Infertility changed my life by taking away the ability for me to have a genetic connection with my child.
My infertility journey started as newlywed, as my husband and I started trying to conceive right away. After a few months, I pushed my OBGYN for bloodwork testing in effort to better understand my fertility. I was completely shocked to learn the results. I was diagnosed at the age of 35 with diminished ovarian reserve (DOR) and an undetectable anti-Mullerian hormone (AMH) blood level. My Antral Follicle Count was also very low, less than five. This was a pretty severe case of DOR, and I was blown away once I understood the full extent of my diagnosis.
Our two total eggs did result in two embryos. As with many IVF cycles, complications occurred along the way. As time passed, we grew increasingly depleted emotionally, physically, financially and mentally.
I felt myself isolating from others who didn’t understand what I was going through. I avoided baby showers, cringed when I heard of pregnancy announcements and avoided places where there would be large numbers of children. One silver lining of my journey was finding a local support group through RESOLVE. These women got it and together, a sisterhood formed that allowed a vulnerability and support which I will always be grateful for.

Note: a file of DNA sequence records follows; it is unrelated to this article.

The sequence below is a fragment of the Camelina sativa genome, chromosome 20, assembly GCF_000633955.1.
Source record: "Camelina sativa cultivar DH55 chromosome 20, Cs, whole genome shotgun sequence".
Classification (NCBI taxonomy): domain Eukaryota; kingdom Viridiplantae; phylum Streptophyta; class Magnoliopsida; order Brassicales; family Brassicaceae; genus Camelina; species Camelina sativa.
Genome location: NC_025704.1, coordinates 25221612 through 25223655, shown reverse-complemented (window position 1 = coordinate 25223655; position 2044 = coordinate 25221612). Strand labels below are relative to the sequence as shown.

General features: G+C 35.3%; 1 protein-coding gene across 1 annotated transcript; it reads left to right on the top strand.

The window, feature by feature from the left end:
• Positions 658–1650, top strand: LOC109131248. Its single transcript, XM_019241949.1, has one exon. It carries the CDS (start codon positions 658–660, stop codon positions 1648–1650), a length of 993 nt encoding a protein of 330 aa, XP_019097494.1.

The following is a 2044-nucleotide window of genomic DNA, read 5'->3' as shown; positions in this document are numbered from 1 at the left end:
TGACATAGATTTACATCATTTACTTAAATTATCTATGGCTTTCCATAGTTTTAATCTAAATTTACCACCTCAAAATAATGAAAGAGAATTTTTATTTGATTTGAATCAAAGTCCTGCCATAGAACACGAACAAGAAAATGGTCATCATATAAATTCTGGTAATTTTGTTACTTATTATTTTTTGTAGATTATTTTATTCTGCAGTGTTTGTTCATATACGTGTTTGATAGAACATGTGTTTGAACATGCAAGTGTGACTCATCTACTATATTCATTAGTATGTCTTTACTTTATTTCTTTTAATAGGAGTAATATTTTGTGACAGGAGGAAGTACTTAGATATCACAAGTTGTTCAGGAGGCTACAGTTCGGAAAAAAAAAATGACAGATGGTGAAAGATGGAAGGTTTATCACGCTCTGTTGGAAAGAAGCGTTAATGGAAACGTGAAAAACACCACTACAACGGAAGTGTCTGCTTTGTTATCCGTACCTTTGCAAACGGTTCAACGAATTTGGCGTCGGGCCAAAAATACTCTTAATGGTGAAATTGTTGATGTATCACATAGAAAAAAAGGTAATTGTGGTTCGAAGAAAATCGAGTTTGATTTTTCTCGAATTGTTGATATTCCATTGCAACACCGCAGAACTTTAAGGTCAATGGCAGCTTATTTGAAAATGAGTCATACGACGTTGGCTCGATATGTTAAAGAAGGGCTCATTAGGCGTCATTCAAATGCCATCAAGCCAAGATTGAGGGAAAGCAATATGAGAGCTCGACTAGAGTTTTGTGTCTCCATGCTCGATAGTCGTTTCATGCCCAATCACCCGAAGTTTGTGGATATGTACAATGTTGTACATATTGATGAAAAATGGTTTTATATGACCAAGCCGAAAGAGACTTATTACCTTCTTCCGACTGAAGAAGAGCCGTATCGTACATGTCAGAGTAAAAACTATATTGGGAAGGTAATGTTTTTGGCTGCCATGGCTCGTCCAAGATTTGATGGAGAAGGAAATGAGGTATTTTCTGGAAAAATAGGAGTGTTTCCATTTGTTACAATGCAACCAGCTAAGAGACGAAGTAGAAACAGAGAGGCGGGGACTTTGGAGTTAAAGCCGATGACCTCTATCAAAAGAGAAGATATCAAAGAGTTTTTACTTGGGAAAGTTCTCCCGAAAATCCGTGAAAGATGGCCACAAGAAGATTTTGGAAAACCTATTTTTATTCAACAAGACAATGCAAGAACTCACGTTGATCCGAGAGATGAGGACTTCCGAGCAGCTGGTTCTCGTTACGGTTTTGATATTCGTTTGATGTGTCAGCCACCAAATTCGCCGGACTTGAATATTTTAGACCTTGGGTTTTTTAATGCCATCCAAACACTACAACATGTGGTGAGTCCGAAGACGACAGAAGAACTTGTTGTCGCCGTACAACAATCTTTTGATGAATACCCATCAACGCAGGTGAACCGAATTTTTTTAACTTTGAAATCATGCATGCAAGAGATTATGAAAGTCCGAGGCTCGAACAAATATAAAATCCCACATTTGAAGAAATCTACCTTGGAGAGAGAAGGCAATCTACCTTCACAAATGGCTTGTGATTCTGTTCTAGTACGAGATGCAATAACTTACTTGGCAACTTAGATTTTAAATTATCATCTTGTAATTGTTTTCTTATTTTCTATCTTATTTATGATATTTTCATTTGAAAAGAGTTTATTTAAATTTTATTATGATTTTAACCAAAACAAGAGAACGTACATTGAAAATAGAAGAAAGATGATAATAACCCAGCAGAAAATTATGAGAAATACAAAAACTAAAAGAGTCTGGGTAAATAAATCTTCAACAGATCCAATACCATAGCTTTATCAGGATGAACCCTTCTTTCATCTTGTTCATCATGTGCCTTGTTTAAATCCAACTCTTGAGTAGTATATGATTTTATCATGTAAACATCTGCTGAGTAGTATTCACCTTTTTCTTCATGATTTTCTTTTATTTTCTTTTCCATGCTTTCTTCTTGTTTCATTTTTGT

I did everything I could think of to try and “fix” my situation. I went to fertility acupuncture, a fertility naturopathic doctor, took handfuls of vitamins, ate healthy, exercised, listened to fertility meditations, went to a reproductive therapist, and more. I tried it all.
The first embryo transfer did not result in pregnancy. The second embryo transfer resulted in a heartbreaking miscarriage. It was a terribly painful loss and the emptiest, saddest time of my life.
After the miscarriage, my husband and I discussed what to do next. We both very much still wanted to be parents, but we weren’t convinced we would ever be successful with my own eggs. Our goal was to have a healthy baby and after soul searching, we decided egg donation would be the next step in our journey.
Saying goodbye to something you never had is a grieving process, one with many stages and periods of acceptance. The loss of never having a genetically linked child is very difficult for people to understand unless they’ve been through it. However, as I navigated through those feelings, my husband and I felt a renewed glimmer of hope in our chance to have a family.
I am immensely grateful to women who donate their eggs in effort to help other women have a chance to become mothers. Fortunately, the gift of egg donation was the answer for us. We were successful with our first transfer and incredibly proud to now be called mommy and daddy!